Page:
By: Fresno Chamber of Commerce President & CEO, Al Smith
Last month at the Chamber of Commerce’s annual State of the City luncheon, Mayor Ashley Swearengin, in a very determined way, detailed many of the challenges she has encountered while trying to change age-old, and not necessarily efficient ways of doing the City’s business. She talked about it being not easy to change a culture. The old, “we have always done it that way” may be the easiest mantra to live by, but, as she proclaimed, it is not necessarily the best way. And we all know, sometimes, change just plain hurts.
But, as was said to the cowardly lion in the Wizard of Oz, “you gotta have coour-age.” Well, she suggested more than that. It has to be courage combined with thick skin, determination and a “damn the torpedoes – full steam ahead!” attitude.
Who among us does not want to see our City move forward? Where things begin to get hairy is which methods are necessary for doing that.
Problems surface when inquiries made begin to fall into this line of questioning; “Does the rest of the city have to sacrifice for the efforts to revitalize downtown?” “Whose job should it be to pick up our residential garbage?” “Why spend money on lawyers to file legal action against our neighbors over development?” “Why are some businesses bypassing Fresno to find friendlier environs in other communities?” “Is this another Met, downtown parking garage, Granite Park fiasco?” (I’m sure I won’t be the only one who will be glad to see that phrase sent to its eternal resting place…)
“Problems are the price of progress” said Charles E. Moss Kettering, the Inventor at General Motors. He told his staff, “Don’t bring me anything but trouble. Good news weakens me.”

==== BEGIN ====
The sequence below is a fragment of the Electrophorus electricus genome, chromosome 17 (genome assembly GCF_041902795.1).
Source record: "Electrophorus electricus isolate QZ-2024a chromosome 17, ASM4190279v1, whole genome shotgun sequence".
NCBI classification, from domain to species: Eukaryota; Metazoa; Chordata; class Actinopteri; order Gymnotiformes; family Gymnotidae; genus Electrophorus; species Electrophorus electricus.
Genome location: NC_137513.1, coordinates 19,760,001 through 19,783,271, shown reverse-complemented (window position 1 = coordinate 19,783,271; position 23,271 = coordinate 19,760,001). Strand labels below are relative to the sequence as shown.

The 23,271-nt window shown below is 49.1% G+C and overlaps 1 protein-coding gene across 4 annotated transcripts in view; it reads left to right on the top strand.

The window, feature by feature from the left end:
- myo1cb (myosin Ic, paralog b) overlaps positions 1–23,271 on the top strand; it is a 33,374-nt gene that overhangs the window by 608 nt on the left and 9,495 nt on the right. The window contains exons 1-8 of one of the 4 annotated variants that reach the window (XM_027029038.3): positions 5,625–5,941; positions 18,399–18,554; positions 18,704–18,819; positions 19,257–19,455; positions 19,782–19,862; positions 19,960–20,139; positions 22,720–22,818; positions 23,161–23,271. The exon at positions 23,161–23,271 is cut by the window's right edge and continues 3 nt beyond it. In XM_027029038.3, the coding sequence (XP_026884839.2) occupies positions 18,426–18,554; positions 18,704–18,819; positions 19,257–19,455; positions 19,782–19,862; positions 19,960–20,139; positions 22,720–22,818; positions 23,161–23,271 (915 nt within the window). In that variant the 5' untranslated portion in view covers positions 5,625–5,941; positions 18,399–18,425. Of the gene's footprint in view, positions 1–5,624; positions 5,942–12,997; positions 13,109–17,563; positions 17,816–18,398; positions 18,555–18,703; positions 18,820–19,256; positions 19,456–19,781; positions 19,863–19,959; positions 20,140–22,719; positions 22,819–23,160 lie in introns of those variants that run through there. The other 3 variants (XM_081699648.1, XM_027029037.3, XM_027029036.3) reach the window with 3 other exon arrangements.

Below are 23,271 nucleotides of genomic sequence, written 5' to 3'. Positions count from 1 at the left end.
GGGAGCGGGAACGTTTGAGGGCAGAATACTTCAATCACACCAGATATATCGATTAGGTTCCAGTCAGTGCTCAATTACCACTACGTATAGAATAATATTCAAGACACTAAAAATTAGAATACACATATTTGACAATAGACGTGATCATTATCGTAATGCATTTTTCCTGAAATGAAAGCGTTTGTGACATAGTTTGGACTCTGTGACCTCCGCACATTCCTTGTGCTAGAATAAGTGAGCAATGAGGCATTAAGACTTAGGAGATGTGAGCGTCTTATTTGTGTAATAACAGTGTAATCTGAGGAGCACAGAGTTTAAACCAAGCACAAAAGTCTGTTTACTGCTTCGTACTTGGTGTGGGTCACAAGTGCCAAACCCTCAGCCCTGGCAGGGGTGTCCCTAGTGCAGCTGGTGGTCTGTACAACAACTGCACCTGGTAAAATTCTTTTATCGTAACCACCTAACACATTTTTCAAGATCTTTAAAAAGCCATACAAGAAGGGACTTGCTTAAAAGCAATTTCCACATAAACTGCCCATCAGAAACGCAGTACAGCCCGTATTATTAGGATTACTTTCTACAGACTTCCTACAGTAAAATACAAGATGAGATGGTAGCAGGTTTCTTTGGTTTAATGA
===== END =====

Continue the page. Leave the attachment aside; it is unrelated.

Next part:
But it is exactly these problems that start the process of each side beginning to push back. Comments begin such as, “You are not being reasonable.”
Reasonable? Should we?
As George Bernard Shaw wisely said, “The reasonable man adapts himself to the world. The unreasonable one – persists in trying to adapt the world to himself. Therefore, all progress depends on the unreasonable man.”
So our challenge is going to be how unreasonable people on one side are going to deal with unreasonable people on the other, without spilling blood on the carpet or creating permanent divisions.
In the end, these collisions, while painful, should be welcomed. All this fear, this uncertainty and this discomfort are the compasses for success. All of this is vital if we are going to transform our City into one that is financially healthy; is job creating; is exciting to live in and one that we are proud to be a part of.